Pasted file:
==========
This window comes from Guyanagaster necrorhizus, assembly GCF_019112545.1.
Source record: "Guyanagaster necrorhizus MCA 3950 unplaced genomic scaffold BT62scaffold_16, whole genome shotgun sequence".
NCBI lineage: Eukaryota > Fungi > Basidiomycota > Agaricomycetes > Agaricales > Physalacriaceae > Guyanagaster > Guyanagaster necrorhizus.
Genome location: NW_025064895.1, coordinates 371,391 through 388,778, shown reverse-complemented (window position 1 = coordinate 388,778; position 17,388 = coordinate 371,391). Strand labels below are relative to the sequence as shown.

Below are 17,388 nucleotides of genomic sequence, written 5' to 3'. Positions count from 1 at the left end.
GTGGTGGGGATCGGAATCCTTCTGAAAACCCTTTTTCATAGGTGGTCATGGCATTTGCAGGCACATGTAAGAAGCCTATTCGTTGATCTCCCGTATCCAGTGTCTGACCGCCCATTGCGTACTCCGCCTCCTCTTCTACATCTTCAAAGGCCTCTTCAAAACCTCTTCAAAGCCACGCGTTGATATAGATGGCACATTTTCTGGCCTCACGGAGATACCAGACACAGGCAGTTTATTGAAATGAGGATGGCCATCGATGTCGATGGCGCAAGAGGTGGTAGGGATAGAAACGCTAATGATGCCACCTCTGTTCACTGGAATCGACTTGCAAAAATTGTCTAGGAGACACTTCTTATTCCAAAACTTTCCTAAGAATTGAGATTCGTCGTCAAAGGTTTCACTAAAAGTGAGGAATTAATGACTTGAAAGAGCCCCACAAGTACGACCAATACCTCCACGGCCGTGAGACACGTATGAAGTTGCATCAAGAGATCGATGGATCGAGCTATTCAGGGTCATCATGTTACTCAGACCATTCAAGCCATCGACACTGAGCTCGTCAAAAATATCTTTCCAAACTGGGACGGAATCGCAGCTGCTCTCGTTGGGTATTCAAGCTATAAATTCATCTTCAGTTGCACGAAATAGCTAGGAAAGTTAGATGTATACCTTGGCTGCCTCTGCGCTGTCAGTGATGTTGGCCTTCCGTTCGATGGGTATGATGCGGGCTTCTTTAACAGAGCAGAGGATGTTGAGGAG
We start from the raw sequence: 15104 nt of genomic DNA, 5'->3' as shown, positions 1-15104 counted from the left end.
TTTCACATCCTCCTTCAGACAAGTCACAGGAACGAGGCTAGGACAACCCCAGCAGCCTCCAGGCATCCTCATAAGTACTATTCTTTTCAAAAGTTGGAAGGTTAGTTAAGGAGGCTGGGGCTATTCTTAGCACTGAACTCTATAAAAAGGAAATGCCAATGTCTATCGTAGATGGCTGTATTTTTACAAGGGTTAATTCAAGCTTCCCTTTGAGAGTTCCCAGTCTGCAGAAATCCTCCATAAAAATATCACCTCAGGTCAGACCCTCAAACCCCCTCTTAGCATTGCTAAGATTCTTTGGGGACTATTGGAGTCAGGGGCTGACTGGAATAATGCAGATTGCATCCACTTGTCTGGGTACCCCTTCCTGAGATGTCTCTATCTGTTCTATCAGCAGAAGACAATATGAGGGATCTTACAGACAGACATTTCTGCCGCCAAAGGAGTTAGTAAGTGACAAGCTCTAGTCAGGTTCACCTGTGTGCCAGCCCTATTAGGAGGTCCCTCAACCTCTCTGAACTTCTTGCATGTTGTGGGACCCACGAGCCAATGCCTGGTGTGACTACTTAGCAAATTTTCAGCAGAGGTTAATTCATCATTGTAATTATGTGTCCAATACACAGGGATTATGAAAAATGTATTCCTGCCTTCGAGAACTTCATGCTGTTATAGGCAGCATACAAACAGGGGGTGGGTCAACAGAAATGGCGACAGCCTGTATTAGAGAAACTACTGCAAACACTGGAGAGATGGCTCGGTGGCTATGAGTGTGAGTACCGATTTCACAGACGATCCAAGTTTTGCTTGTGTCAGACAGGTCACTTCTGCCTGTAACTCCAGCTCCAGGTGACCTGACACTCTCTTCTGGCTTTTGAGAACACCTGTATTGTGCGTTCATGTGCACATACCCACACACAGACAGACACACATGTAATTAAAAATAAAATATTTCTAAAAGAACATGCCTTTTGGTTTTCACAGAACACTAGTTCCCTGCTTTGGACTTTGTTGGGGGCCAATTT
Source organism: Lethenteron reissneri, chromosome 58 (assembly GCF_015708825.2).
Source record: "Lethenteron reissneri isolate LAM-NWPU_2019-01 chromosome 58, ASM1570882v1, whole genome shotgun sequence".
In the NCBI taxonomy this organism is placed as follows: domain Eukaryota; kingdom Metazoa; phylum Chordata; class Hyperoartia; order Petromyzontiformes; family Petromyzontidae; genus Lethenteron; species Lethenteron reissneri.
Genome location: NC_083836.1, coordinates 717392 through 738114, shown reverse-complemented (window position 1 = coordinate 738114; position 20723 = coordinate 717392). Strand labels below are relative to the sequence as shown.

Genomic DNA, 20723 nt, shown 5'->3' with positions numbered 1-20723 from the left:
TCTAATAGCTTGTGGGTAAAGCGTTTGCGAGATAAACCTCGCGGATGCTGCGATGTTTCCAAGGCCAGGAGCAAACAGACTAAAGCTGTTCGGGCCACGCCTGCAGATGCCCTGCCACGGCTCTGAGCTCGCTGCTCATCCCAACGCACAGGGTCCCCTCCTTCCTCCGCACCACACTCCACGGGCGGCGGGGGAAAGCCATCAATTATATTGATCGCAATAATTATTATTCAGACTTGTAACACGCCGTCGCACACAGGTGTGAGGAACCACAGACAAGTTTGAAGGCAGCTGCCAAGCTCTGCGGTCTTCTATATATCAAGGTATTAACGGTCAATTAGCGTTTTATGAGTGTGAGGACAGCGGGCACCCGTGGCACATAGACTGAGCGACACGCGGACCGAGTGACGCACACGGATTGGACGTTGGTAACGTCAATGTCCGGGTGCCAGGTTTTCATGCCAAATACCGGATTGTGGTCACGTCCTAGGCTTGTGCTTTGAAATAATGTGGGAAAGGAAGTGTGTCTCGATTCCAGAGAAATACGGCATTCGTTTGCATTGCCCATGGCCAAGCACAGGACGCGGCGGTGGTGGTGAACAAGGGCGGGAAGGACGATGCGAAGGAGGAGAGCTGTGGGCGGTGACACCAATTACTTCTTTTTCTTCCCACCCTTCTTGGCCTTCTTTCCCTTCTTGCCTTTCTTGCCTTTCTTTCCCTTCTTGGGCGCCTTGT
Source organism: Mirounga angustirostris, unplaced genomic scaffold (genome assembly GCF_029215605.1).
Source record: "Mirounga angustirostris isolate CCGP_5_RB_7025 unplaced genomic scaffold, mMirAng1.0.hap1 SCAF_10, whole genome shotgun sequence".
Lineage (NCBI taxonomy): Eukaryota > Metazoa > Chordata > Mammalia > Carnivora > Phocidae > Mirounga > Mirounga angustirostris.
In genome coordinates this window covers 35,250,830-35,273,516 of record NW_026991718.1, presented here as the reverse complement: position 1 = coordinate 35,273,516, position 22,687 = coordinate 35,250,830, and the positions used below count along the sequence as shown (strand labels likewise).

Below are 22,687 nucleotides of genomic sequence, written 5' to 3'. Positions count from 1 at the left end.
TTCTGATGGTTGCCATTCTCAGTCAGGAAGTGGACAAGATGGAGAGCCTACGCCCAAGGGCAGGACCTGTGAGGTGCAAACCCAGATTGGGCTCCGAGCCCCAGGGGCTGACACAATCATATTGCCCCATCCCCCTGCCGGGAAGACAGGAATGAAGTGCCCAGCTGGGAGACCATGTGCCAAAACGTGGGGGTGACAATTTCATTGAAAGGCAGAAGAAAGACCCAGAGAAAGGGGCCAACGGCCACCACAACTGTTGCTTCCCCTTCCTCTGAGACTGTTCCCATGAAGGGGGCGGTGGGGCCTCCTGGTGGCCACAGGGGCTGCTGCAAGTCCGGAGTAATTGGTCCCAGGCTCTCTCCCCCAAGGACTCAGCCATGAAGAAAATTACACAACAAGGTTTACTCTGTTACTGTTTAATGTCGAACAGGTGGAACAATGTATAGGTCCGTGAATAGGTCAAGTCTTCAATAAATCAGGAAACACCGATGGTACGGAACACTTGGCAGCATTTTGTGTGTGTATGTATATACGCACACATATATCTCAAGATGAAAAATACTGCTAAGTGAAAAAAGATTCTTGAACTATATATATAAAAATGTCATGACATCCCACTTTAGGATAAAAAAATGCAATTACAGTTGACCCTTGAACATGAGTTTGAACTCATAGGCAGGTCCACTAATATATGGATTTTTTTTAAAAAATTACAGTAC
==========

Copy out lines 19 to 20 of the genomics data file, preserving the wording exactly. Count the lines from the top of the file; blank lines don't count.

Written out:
Below are 22,687 nucleotides of genomic sequence, written 5' to 3'. Positions count from 1 at the left end.
TTCTGATGGTTGCCATTCTCAGTCAGGAAGTGGACAAGATGGAGAGCCTACGCCCAAGGGCAGGACCTGTGAGGTGCAAACCCAGATTGGGCTCCGAGCCCCAGGGGCTGACACAATCATATTGCCCCATCCCCCTGCCGGGAAGACAGGAATGAAGTGCCCAGCTGGGAGACCATGTGCCAAAACGTGGGGGTGACAATTTCATTGAAAGGCAGAAGAAAGACCCAGAGAAAGGGGCCAACGGCCACCACAACTGTTGCTTCCCCTTCCTCTGAGACTGTTCCCATGAAGGGGGCGGTGGGGCCTCCTGGTGGCCACAGGGGCTGCTGCAAGTCCGGAGTAATTGGTCCCAGGCTCTCTCCCCCAAGGACTCAGCCATGAAGAAAATTACACAACAAGGTTTACTCTGTTACTGTTTAATGTCGAACAGGTGGAACAATGTATAGGTCCGTGAATAGGTCAAGTCTTCAATAAATCAGGAAACACCGATGGTACGGAACACTTGGCAGCATTTTGTGTGTGTATGTATATACGCACACATATATCTCAAGATGAAAAATACTGCTAAGTGAAAAAAGATTCTTGAACTATATATATAAAAATGTCATGACATCCCACTTTAGGATAAAAAAATGCAATTACAGTTGACCCTTGAACATGAGTTTGAACTCATAGGCAGGTCCACTAATATATGGATTTTTTTTAAAAAATTACAGTAC